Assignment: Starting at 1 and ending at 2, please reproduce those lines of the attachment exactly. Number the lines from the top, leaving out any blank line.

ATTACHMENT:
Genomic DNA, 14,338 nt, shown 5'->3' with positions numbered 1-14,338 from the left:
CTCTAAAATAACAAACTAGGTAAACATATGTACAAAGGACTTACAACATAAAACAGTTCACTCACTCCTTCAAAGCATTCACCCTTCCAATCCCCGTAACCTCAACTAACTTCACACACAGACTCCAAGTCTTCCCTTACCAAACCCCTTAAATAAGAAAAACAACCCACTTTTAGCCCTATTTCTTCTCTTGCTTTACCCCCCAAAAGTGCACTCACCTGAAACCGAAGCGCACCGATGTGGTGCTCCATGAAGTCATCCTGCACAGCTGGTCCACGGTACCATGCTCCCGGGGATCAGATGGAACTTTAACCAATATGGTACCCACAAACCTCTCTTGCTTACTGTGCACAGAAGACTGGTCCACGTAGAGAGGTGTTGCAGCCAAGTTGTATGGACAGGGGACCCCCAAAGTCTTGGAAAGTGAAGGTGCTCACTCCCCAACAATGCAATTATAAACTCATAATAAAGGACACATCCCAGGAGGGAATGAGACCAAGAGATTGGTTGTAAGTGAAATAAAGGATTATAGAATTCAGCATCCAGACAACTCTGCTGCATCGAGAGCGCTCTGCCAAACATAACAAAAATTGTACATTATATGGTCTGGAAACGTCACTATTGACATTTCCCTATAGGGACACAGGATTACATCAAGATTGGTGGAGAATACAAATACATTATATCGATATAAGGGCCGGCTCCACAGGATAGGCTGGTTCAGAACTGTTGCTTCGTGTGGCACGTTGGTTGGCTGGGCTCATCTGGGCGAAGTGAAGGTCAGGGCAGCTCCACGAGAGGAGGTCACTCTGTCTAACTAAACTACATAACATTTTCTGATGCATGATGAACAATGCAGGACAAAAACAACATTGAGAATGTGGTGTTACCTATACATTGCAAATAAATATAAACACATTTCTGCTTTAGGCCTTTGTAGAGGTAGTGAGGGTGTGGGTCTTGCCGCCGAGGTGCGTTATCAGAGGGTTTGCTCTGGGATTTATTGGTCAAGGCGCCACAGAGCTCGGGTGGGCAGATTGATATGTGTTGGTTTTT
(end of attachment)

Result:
Genomic DNA, 14,338 nt, shown 5'->3' with positions numbered 1-14,338 from the left:
CTCTAAAATAACAAACTAGGTAAACATATGTACAAAGGACTTACAACATAAAACAGTTCACTCACTCCTTCAAAGCATTCACCCTTCCAATCCCCGTAACCTCAACTAACTTCACACACAGACTCCAAGTCTTCCCTTACCAAACCCCTTAAATAAGAAAAACAACCCACTTTTAGCCCTATTTCTTCTCTTGCTTTACCCCCCAAAAGTGCACTCACCTGAAACCGAAGCGCACCGATGTGGTGCTCCATGAAGTCATCCTGCACAGCTGGTCCACGGTACCATGCTCCCGGGGATCAGATGGAACTTTAACCAATATGGTACCCACAAACCTCTCTTGCTTACTGTGCACAGAAGACTGGTCCACGTAGAGAGGTGTTGCAGCCAAGTTGTATGGACAGGGGACCCCCAAAGTCTTGGAAAGTGAAGGTGCTCACTCCCCAACAATGCAATTATAAACTCATAATAAAGGACACATCCCAGGAGGGAATGAGACCAAGAGATTGGTTGTAAGTGAAATAAAGGATTATAGAATTCAGCATCCAGACAACTCTGCTGCATCGAGAGCGCTCTGCCAAACATAACAAAAATTGTACATTATATGGTCTGGAAACGTCACTATTGACATTTCCCTATAGGGACACAGGATTACATCAAGATTGGTGGAGAATACAAATACATTATATCGATATAAGGGCCGGCTCCACAGGATAGGCTGGTTCAGAACTGTTGCTTCGTGTGGCACGTTGGTTGGCTGGGCTCATCTGGGCGAAGTGAAGGTCAGGGCAGCTCCACGAGAGGAGGTCACTCTGTCTAACTAAACTACATAACATTTTCTGATGCATGATGAACAATGCAGGACAAAAACAACATTGAGAATGTGGTGTTACCTATACATTGCAAATAAATATAAACACATTTCTGCTTTAGGCCTTTGTAGAGGTAGTGAGGGTGTGGGTCTTGCCGCCGAGGTGCGTTATCAGAGGGTTTGCTCTGGGATTTATTGGTCAAGGCGCCACAGAGCTCGGGTGGGCAGATTGATATGTGTTGGTTTTT